United States District Court, D. Minnesota
S. Doty, Judge
matter is before the court upon the motion to dismiss by
defendant Rashida Harbi Tlaib. Based on a review of the file,
record, and proceedings herein, and for the following
reasons, the motion is granted and the case is dismissed with
leave to file certain claims in state court.
dispute arises out of an interaction between pro
seplaintiff Laura Loomer and
now-Congresswoman Tlaib in August 2018. Loomer is an
investigative journalist who focuses on “issues, news,
and events of concern to Jewish-Americans, terrorism, and
other matters of extreme public importance.” Compl.
¶ 9. At the time of the incident, Tlaib was a candidate
for the United States House of Representatives in
Michigan's 13th Congressional District. Id.
¶ 32. On August 11, 2018, then-candidate Tlaib attended
a campaign event with fellow congressional candidate Ilhan
Omar in Minneapolis. Id. ¶ 18. The incident was
captured on video.
shown in the video, Tlaib held Loomer's hands while they
greeted each other. Loomer then pointedly questioned Tlaib
about her position on certain foreign policy issues.
Id. ¶¶ 24-30. Loomer alleges that during
her questioning, Tlaib “violently grabbed”
Loomer's cell phone. Id. ¶ 21. Referencing
the video of the incident, Loomer also alleges that Tlaib
“physically hit and batter[ed]” her, id.
¶ 67, “physically attacked” her,
id. ¶ 75, and “reached out with her hand
and struck” her, id. ¶ 76.
court has reviewed the video and finds that there were two
points of physical contact between the parties. One occurred
when Tlaib held Loomer's hand and the other when Tlaib
took Loomer's cell phone. Because Loomer does not allege
any contact beyond what took place in the video, the court
understands Loomer's allegations to be characterizations
of those two points of contact.
August 22, 2019, Loomer filed this action alleging assault,
battery, intentional infliction of emotional distress, and
violations of the Religious Freedom Restoration Act. She
claims that she suffered unspecified physical injuries and
emotional distress as a result of Tlaib's actions and
that she feared “imminent serious bodily injury or
death.” Id. ¶¶ 69, 71. She seeks
$500, 000 in actual and compensatory damages and $2 million
in punitive damages. Loomer alleges diversity and federal
question jurisdiction. Id. ¶¶ 2-3.
Standard of Review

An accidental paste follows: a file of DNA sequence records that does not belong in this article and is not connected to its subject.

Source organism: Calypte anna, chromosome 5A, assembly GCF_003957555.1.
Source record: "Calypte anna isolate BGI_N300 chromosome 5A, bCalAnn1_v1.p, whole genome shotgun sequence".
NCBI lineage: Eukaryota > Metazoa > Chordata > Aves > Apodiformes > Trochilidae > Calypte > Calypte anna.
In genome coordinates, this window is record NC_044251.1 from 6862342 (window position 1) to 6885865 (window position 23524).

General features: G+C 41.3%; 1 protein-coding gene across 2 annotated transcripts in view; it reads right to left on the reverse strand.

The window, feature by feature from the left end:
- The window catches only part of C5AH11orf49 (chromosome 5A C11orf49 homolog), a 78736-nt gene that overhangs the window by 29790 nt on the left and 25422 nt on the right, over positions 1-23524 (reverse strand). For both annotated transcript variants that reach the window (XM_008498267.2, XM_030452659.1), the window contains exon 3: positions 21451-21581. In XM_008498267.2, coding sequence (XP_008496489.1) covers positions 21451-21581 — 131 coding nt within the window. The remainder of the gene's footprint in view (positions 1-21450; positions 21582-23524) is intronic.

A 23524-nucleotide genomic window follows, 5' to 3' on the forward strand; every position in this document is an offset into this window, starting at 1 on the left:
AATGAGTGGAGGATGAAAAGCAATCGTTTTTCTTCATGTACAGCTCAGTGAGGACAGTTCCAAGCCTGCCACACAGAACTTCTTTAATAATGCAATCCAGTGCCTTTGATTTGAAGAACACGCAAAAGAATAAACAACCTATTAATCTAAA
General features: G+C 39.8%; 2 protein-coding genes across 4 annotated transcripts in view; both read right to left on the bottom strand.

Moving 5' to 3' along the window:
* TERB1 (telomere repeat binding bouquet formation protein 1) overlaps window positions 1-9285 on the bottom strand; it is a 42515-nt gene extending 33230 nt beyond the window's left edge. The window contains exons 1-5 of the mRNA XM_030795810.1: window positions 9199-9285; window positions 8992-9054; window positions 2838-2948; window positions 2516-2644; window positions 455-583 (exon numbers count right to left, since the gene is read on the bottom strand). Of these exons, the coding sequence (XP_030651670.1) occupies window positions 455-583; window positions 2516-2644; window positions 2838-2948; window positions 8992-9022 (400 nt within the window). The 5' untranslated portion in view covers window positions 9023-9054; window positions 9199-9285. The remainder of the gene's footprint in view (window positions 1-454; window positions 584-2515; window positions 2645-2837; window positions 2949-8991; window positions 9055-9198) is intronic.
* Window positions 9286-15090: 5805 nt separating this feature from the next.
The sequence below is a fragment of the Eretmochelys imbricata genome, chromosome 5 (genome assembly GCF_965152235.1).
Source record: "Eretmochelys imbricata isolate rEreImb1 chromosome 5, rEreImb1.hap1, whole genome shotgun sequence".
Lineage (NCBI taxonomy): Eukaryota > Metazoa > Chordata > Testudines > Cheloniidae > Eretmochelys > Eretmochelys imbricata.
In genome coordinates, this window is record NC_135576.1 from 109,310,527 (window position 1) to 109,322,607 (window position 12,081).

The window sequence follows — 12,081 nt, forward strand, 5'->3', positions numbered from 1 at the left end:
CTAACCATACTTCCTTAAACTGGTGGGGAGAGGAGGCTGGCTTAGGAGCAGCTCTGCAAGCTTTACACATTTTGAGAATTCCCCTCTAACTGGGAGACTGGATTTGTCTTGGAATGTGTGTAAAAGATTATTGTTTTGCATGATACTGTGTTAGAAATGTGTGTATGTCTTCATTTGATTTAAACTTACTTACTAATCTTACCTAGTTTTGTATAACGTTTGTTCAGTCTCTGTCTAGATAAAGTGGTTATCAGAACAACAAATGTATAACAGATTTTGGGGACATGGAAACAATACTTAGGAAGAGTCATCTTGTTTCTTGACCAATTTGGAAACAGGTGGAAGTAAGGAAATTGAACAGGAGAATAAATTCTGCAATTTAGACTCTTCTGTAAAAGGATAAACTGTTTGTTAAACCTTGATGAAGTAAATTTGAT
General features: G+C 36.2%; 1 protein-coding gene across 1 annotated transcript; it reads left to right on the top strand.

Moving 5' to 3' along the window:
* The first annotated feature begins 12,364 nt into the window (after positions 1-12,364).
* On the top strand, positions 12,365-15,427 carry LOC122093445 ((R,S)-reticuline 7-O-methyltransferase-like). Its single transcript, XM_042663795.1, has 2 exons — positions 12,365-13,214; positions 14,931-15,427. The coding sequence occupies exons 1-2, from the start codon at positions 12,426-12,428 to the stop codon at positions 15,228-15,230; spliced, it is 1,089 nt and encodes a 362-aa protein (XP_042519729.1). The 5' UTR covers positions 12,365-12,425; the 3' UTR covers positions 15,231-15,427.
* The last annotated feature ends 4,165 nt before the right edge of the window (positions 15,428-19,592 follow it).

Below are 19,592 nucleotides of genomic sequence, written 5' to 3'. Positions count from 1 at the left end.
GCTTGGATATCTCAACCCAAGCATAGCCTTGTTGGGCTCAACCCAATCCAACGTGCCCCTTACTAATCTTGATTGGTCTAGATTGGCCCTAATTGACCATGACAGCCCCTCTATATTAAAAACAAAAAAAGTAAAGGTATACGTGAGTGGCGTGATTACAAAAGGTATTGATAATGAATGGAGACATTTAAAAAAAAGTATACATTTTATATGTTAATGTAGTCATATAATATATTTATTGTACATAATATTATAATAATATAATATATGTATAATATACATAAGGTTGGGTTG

survive a motion to dismiss for failure to state a claim,
“‘a complaint must contain sufficient factual
matter, accepted as true, to state a claim to relief that is
plausible on its face.'” Braden v. Wal-Mart
Stores, Inc., 588 F.3d 585, 594 (8th Cir. 2009) (quoting
Ashcroft v. Iqbal, 556 U.S. 662, 678 (2009)).
“A claim has facial plausibility when the plaintiff
[has pleaded] factual content that allows the court to draw
the reasonable inference that the defendant is liable for the
misconduct alleged.” Iqbal, 556 U.S. at 678
(citing Bell Atl. Corp. v. Twombly, 550 U.S. 544,
556 (2007)). Although a complaint need not contain detailed
factual allegations, it must raise a right to relief above
the speculative level. Twombly, 550 U.S. at 555.
“[L]abels and conclusions or a formulaic recitation of
the elements of a cause of action” are not enough to
state a claim. Iqbal, 556 U.S. at 678 (citation and
internal quotation marks omitted).
court liberally construes pro se complaints and will dismiss
an action only if it appears beyond doubt that the plaintiff
“can allege no set of facts which would support an
exercise of jurisdiction.” Sanders v. United
States, 760 F.2d 869, 871 (8th Cir. 1985).
court does not consider matters outside the pleadings under
Rule 12(b)(6). Fed.R.Civ.P. 12(d). The court may, however,
consider matters of public record and materials that are
“necessarily embraced by the pleadings.”
Porous Media Corp. v. Pall Corp., 186 F.3d 1077,
1079 (8th Cir. 1999) (citation and internal quotation marks
omitted). Here, the court considers the video of the incident
in question, which Loomer incorporates by reference into the
complaint and references throughout the complaint. See
Bogie v. Rosenberg, 705 F.3d 603, 608-09 (7th Cir. 2013)
(upholding the district court's decision on a motion to
dismiss to consider a video incorporated into and attached to
the complaint and to “weigh its contents against the
complaint's allegations”); see also Zean v.
Fairview Health Servs., 858 F.3d 520, 526 (8th Cir.
2017) (“In general, materials embraced by the complaint
include ‘documents whose contents are alleged in a
complaint and whose authenticity no party questions, but
which are not physically attached to the
Religious Freedom Restoration Act (RFRA)
alleges that then-candidate Tlaib violated her rights under
the RFRA by “violently attacking” her in an
attempt to “shut down her attempts to gather news and
inform the public of Rashida ...